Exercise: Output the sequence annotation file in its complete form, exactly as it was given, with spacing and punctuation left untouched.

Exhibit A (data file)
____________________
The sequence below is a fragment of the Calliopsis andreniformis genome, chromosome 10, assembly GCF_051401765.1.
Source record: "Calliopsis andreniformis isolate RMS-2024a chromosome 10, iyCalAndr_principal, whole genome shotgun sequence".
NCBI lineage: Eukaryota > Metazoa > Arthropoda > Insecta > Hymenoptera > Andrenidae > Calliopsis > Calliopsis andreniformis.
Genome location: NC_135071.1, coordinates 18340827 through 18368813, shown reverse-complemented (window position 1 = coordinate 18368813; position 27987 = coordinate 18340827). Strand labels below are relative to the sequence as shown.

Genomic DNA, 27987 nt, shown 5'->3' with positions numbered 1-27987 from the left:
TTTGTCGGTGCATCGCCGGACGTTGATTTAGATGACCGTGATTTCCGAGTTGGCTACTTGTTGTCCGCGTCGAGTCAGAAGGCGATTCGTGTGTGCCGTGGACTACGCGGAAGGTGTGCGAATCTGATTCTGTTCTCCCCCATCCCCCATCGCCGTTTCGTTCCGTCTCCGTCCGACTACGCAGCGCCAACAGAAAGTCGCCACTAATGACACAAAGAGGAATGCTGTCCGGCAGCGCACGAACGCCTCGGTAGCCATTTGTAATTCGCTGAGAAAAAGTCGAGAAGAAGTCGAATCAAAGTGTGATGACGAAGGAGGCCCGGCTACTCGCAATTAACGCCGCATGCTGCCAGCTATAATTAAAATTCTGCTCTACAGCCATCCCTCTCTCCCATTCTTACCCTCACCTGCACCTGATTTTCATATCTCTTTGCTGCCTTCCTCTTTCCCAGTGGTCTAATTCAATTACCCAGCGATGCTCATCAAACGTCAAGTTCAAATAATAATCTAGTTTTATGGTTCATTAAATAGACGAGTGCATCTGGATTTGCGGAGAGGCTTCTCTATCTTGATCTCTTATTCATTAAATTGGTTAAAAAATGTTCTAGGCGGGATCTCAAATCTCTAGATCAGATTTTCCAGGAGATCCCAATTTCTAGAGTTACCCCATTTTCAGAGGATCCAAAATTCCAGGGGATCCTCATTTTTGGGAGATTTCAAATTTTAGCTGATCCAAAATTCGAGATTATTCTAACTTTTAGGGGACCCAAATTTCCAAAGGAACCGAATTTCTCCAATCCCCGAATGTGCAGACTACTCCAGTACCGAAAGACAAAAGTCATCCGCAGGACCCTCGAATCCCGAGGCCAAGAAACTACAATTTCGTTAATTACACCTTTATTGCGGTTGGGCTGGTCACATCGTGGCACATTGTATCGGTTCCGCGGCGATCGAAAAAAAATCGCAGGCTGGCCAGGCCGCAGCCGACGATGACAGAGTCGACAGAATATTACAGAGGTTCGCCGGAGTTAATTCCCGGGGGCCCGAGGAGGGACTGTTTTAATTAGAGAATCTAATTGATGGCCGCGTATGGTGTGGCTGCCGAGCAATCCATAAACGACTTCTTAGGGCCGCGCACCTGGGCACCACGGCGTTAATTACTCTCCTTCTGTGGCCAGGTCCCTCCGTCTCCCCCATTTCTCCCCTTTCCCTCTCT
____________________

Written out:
The sequence below is a fragment of the Calliopsis andreniformis genome, chromosome 10, assembly GCF_051401765.1.
Source record: "Calliopsis andreniformis isolate RMS-2024a chromosome 10, iyCalAndr_principal, whole genome shotgun sequence".
NCBI lineage: Eukaryota > Metazoa > Arthropoda > Insecta > Hymenoptera > Andrenidae > Calliopsis > Calliopsis andreniformis.
Genome location: NC_135071.1, coordinates 18340827 through 18368813, shown reverse-complemented (window position 1 = coordinate 18368813; position 27987 = coordinate 18340827). Strand labels below are relative to the sequence as shown.

Genomic DNA, 27987 nt, shown 5'->3' with positions numbered 1-27987 from the left:
TTTGTCGGTGCATCGCCGGACGTTGATTTAGATGACCGTGATTTCCGAGTTGGCTACTTGTTGTCCGCGTCGAGTCAGAAGGCGATTCGTGTGTGCCGTGGACTACGCGGAAGGTGTGCGAATCTGATTCTGTTCTCCCCCATCCCCCATCGCCGTTTCGTTCCGTCTCCGTCCGACTACGCAGCGCCAACAGAAAGTCGCCACTAATGACACAAAGAGGAATGCTGTCCGGCAGCGCACGAACGCCTCGGTAGCCATTTGTAATTCGCTGAGAAAAAGTCGAGAAGAAGTCGAATCAAAGTGTGATGACGAAGGAGGCCCGGCTACTCGCAATTAACGCCGCATGCTGCCAGCTATAATTAAAATTCTGCTCTACAGCCATCCCTCTCTCCCATTCTTACCCTCACCTGCACCTGATTTTCATATCTCTTTGCTGCCTTCCTCTTTCCCAGTGGTCTAATTCAATTACCCAGCGATGCTCATCAAACGTCAAGTTCAAATAATAATCTAGTTTTATGGTTCATTAAATAGACGAGTGCATCTGGATTTGCGGAGAGGCTTCTCTATCTTGATCTCTTATTCATTAAATTGGTTAAAAAATGTTCTAGGCGGGATCTCAAATCTCTAGATCAGATTTTCCAGGAGATCCCAATTTCTAGAGTTACCCCATTTTCAGAGGATCCAAAATTCCAGGGGATCCTCATTTTTGGGAGATTTCAAATTTTAGCTGATCCAAAATTCGAGATTATTCTAACTTTTAGGGGACCCAAATTTCCAAAGGAACCGAATTTCTCCAATCCCCGAATGTGCAGACTACTCCAGTACCGAAAGACAAAAGTCATCCGCAGGACCCTCGAATCCCGAGGCCAAGAAACTACAATTTCGTTAATTACACCTTTATTGCGGTTGGGCTGGTCACATCGTGGCACATTGTATCGGTTCCGCGGCGATCGAAAAAAAATCGCAGGCTGGCCAGGCCGCAGCCGACGATGACAGAGTCGACAGAATATTACAGAGGTTCGCCGGAGTTAATTCCCGGGGGCCCGAGGAGGGACTGTTTTAATTAGAGAATCTAATTGATGGCCGCGTATGGTGTGGCTGCCGAGCAATCCATAAACGACTTCTTAGGGCCGCGCACCTGGGCACCACGGCGTTAATTACTCTCCTTCTGTGGCCAGGTCCCTCCGTCTCCCCCATTTCTCCCCTTTCCCTCTCT